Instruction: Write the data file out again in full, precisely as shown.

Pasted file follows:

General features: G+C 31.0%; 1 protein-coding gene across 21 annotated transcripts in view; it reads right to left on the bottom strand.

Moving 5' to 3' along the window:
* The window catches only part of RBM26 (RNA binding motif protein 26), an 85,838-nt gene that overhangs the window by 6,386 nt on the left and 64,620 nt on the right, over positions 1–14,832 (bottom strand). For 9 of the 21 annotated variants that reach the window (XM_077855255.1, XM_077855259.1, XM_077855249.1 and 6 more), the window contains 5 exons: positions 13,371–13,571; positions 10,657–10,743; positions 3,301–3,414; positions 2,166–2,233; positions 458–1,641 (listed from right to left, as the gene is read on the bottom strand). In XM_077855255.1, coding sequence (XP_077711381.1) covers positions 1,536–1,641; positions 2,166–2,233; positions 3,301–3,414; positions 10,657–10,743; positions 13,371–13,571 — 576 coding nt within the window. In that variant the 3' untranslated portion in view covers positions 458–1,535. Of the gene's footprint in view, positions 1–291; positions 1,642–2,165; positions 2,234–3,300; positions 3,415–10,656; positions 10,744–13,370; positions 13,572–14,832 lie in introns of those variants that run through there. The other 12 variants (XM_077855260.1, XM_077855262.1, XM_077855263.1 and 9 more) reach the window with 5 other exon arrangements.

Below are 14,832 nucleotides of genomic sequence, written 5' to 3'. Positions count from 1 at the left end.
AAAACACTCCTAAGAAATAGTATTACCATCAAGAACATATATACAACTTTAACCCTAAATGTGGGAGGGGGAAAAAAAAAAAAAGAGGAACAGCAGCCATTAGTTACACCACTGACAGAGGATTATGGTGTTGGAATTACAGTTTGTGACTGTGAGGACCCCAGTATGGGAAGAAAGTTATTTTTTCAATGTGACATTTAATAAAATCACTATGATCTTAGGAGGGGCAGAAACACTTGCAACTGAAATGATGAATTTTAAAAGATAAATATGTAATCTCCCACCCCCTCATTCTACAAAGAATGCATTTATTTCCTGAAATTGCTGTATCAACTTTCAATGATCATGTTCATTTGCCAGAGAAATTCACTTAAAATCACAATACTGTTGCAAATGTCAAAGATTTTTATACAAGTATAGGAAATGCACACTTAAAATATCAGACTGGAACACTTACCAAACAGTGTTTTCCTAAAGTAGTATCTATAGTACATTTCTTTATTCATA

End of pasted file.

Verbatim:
General features: G+C 31.0%; 1 protein-coding gene across 21 annotated transcripts in view; it reads right to left on the bottom strand.

Moving 5' to 3' along the window:
* The window catches only part of RBM26 (RNA binding motif protein 26), an 85,838-nt gene that overhangs the window by 6,386 nt on the left and 64,620 nt on the right, over positions 1–14,832 (bottom strand). For 9 of the 21 annotated variants that reach the window (XM_077855255.1, XM_077855259.1, XM_077855249.1 and 6 more), the window contains 5 exons: positions 13,371–13,571; positions 10,657–10,743; positions 3,301–3,414; positions 2,166–2,233; positions 458–1,641 (listed from right to left, as the gene is read on the bottom strand). In XM_077855255.1, coding sequence (XP_077711381.1) covers positions 1,536–1,641; positions 2,166–2,233; positions 3,301–3,414; positions 10,657–10,743; positions 13,371–13,571 — 576 coding nt within the window. In that variant the 3' untranslated portion in view covers positions 458–1,535. Of the gene's footprint in view, positions 1–291; positions 1,642–2,165; positions 2,234–3,300; positions 3,415–10,656; positions 10,744–13,370; positions 13,572–14,832 lie in introns of those variants that run through there. The other 12 variants (XM_077855260.1, XM_077855262.1, XM_077855263.1 and 9 more) reach the window with 5 other exon arrangements.

Below are 14,832 nucleotides of genomic sequence, written 5' to 3'. Positions count from 1 at the left end.
AAAACACTCCTAAGAAATAGTATTACCATCAAGAACATATATACAACTTTAACCCTAAATGTGGGAGGGGGAAAAAAAAAAAAAGAGGAACAGCAGCCATTAGTTACACCACTGACAGAGGATTATGGTGTTGGAATTACAGTTTGTGACTGTGAGGACCCCAGTATGGGAAGAAAGTTATTTTTTCAATGTGACATTTAATAAAATCACTATGATCTTAGGAGGGGCAGAAACACTTGCAACTGAAATGATGAATTTTAAAAGATAAATATGTAATCTCCCACCCCCTCATTCTACAAAGAATGCATTTATTTCCTGAAATTGCTGTATCAACTTTCAATGATCATGTTCATTTGCCAGAGAAATTCACTTAAAATCACAATACTGTTGCAAATGTCAAAGATTTTTATACAAGTATAGGAAATGCACACTTAAAATATCAGACTGGAACACTTACCAAACAGTGTTTTCCTAAAGTAGTATCTATAGTACATTTCTTTATTCATA